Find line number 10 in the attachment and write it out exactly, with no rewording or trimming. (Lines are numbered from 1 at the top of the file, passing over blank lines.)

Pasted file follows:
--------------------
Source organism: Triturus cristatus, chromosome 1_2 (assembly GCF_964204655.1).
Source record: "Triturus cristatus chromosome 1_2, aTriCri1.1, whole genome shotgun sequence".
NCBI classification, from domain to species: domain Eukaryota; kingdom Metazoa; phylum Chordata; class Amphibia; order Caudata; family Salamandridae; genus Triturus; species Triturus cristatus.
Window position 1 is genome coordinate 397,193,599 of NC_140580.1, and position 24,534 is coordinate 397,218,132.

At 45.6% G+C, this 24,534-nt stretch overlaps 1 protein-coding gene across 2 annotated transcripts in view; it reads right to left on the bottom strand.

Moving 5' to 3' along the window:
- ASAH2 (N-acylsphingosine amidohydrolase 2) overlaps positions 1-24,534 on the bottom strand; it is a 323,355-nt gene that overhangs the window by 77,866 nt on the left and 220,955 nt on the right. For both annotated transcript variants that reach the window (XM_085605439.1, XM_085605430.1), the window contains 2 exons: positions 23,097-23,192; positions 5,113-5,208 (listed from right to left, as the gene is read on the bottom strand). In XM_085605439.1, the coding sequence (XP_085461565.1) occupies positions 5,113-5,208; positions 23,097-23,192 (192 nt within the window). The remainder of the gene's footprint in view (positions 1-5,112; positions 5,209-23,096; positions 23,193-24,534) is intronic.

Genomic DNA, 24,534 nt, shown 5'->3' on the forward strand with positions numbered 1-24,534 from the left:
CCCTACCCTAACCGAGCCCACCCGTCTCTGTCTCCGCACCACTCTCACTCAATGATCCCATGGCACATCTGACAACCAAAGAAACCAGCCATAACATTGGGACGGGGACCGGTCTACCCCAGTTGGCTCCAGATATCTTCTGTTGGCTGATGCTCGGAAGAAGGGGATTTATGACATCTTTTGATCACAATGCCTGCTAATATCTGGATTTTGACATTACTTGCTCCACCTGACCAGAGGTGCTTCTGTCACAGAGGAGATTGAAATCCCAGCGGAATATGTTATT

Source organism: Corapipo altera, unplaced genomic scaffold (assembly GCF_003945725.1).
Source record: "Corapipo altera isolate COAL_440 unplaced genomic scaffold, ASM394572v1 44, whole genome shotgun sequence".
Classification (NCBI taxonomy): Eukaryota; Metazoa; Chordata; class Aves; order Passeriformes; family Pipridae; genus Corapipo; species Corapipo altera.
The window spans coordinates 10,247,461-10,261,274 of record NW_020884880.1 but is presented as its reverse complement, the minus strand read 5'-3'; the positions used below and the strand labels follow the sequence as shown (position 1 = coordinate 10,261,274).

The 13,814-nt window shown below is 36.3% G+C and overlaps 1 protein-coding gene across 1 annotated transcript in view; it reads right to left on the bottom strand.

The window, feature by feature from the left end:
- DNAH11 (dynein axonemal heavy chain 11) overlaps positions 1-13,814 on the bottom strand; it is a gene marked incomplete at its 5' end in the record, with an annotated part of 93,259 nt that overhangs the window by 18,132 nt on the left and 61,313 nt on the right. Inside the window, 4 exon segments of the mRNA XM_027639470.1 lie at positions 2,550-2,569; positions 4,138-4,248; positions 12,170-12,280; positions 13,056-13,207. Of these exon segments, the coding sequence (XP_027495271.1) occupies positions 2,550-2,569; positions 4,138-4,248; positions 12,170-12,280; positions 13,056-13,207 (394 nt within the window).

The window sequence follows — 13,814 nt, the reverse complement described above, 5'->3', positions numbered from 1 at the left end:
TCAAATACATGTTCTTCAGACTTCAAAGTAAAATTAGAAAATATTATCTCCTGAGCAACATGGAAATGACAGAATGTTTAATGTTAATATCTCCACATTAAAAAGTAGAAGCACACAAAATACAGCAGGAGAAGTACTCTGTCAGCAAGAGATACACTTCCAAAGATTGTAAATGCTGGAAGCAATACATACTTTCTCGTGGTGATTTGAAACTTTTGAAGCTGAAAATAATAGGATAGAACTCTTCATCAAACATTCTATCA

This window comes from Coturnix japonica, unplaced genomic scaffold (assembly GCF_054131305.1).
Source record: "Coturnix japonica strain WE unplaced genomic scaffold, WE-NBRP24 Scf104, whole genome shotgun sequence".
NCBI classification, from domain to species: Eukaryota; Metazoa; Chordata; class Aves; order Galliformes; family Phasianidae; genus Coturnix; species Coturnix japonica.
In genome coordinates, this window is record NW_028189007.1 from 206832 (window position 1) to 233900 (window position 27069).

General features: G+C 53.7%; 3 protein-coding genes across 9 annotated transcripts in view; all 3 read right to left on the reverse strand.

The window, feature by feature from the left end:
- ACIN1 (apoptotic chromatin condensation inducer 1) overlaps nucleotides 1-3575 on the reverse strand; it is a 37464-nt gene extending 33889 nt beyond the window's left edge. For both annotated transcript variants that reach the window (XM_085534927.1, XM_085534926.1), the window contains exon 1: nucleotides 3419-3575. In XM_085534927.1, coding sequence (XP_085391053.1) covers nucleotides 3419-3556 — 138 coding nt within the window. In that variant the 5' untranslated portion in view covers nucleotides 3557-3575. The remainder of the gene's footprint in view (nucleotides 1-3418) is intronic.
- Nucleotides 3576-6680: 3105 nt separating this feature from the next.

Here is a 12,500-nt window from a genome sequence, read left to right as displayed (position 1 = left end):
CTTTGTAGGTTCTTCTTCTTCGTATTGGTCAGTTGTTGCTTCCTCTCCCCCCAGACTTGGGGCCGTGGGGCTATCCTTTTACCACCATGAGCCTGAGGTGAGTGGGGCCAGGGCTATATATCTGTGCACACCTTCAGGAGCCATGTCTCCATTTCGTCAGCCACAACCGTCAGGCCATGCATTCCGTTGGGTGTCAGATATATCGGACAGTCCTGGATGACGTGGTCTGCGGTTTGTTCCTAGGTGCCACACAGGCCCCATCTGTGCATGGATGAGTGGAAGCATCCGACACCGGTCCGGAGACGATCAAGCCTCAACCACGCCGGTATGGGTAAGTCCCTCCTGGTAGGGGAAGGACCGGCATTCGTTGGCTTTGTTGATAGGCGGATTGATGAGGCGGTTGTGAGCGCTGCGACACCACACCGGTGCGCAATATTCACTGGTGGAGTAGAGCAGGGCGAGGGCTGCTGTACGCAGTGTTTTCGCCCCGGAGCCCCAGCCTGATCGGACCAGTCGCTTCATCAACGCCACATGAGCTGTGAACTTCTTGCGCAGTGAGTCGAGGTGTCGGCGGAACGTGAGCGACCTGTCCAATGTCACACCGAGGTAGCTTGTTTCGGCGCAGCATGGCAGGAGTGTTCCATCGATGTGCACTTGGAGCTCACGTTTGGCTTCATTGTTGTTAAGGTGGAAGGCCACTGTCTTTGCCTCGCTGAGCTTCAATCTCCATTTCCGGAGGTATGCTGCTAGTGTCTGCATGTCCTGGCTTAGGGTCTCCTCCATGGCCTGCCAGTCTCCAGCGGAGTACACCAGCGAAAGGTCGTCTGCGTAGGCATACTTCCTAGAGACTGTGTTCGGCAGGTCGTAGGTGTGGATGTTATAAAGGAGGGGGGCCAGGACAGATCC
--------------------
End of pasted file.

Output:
Source organism: Corapipo altera, unplaced genomic scaffold (assembly GCF_003945725.1).